A month or two ago, in Norway, I was watching Larry King on CNN. It was a free-for-all debate among some know-it-alls about Barack Obama’s relationship with his pastor. One obnoxious woman concluded her convoluted rant with “. . . and that’s why the U.S. is the greatest country in the world.” Similarly, I wish I had a dollar for every right wing talk radio host that ends his/her program by declaring the U.S. is “. . . the greatest country on God’s green earth.”
That self-declaration is ludicrous on so many levels, why do we let CNN guests, radio hosts, and others get away with saying it? Of course the “greatest country on the earth” choir can belt out their chorus whenever they want, but whenever they do, instead of us passively/mindlessly accepting their parochial kneejerk claim, we should pepper them with the following questions: How many countries have you lived in? What did you do in those countries to understand how ordinary people live? How many languages do you speak? How many regions/cultures/countries histories are you intimately familiar with? What’s your methodology for ranking countries? Is arrogance factored in?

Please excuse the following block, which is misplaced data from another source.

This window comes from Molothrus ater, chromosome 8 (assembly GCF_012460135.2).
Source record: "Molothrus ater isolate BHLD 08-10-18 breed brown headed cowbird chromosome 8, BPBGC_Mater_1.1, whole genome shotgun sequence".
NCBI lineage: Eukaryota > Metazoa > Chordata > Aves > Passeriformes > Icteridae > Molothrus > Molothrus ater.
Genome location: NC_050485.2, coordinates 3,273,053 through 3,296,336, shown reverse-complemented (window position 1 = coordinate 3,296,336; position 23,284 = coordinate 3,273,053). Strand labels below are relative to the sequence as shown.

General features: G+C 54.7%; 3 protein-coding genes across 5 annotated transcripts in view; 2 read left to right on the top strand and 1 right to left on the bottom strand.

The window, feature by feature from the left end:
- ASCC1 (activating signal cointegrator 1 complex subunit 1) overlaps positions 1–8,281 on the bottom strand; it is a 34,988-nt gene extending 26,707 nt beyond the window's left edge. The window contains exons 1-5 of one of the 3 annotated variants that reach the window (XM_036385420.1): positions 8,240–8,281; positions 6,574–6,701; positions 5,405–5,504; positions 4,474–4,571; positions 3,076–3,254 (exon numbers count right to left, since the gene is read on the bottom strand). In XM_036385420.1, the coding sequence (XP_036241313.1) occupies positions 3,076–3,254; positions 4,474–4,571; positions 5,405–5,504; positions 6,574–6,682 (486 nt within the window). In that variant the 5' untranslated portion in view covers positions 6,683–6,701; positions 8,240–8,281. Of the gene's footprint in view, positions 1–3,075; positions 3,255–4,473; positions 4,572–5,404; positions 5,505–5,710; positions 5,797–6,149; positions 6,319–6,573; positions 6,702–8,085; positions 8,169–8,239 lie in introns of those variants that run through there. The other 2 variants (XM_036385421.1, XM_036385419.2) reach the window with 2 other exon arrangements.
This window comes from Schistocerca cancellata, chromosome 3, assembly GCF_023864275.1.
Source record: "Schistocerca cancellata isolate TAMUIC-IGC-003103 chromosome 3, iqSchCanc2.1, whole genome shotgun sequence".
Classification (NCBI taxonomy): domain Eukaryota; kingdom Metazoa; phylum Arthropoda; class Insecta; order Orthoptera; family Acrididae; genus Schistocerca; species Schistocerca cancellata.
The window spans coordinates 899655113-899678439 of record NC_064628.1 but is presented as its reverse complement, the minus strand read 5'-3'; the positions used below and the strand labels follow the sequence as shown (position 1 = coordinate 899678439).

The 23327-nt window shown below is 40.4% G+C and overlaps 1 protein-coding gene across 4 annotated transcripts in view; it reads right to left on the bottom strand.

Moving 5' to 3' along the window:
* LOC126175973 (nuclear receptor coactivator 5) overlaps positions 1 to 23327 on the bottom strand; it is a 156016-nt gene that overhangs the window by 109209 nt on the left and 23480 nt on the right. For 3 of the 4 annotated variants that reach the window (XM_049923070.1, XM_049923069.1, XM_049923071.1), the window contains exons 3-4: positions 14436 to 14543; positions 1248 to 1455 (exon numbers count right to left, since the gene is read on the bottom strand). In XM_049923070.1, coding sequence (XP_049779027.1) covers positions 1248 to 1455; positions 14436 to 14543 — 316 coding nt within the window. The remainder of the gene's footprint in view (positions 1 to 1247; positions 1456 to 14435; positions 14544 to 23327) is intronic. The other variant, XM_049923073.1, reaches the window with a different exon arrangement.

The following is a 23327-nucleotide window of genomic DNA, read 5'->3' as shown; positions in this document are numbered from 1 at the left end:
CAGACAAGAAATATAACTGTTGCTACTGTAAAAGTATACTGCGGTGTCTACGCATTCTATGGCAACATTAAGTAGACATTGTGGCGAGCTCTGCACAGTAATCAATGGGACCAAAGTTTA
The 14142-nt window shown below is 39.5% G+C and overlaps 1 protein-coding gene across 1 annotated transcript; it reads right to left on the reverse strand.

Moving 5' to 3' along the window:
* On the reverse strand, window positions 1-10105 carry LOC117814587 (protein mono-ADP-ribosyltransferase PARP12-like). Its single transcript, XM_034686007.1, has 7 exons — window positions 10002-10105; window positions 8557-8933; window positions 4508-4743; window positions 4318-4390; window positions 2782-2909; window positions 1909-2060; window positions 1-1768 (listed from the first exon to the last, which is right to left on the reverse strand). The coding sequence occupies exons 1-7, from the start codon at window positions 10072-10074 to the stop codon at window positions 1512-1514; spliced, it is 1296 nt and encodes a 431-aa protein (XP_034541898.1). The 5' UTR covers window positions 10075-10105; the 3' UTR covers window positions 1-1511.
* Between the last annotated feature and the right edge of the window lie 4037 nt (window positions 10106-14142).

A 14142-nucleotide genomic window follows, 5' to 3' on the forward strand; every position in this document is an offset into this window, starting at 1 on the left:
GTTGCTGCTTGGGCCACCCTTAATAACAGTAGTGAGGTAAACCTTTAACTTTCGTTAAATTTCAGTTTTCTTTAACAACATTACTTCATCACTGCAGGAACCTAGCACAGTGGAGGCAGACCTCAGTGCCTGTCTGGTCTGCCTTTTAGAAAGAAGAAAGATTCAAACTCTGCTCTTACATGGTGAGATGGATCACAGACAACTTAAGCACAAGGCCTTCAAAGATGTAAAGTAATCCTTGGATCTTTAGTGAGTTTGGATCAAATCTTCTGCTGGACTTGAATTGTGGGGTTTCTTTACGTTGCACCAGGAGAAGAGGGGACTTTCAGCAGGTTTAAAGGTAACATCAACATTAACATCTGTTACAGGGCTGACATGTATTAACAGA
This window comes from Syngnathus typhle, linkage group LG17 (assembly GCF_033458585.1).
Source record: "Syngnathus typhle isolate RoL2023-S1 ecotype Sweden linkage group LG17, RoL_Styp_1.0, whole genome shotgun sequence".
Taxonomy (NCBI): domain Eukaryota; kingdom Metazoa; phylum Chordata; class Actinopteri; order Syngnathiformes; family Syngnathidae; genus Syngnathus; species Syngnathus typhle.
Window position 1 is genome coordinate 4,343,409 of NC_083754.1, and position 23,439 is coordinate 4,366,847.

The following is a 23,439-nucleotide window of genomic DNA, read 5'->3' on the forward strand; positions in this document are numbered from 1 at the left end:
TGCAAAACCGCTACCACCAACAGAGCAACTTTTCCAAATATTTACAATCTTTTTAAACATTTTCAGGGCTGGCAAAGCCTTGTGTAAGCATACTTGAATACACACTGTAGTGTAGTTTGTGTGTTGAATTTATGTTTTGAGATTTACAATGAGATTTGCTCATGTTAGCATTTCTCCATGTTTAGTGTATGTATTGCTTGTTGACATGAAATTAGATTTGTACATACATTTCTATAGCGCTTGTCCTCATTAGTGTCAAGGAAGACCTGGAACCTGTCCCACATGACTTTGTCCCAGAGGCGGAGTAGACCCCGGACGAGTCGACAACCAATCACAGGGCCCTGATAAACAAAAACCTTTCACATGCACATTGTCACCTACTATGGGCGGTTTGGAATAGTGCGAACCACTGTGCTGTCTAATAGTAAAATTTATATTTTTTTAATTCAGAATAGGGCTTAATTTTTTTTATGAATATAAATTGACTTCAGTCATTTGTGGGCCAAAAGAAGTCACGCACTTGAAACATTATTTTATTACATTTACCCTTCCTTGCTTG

Absent those types of questions you and I have to take some responsibility for the “greatest country” idiocy.
Often it seems “greatest country on the earth” thinking is equal parts conservative politics, nationalism, and tortured biblical interpretation. I sometimes envision these folks flashing their US passports at the pearly gates like some self-important bozo cutting in the front of an airport security line, “‘Scuse me, American coming through, ‘scuse me, ‘scuse me!”
I’m not sure I’ll ever understand why so many conservative, literal interpretation-bible believing, “greatest country on the earth” proclaiming Christians refuse to evaluate our nation’s historical actions in the context of the attributes highlighted in the Sermon on the Mount. Go figure, instead they highlight our relative military might.
Don’t insult my intelligence by suggesting I have to either proclaim, “America is the greatest country on the earth” or succumb to anti-Americanism.
I propose a reframing of the question to, “Is America an admirable country?” Foreigners are best positioned to answer that and they will not be swayed by style over substance. Our best hope is to boldly challenge the arrogance of the “greatest country on the earth” contingent while redoubling our efforts to realize our extremely inspiring, yet still unfulfilled ideals spelled out in the preamble to the Declaration of Independence and the Bill of Rights.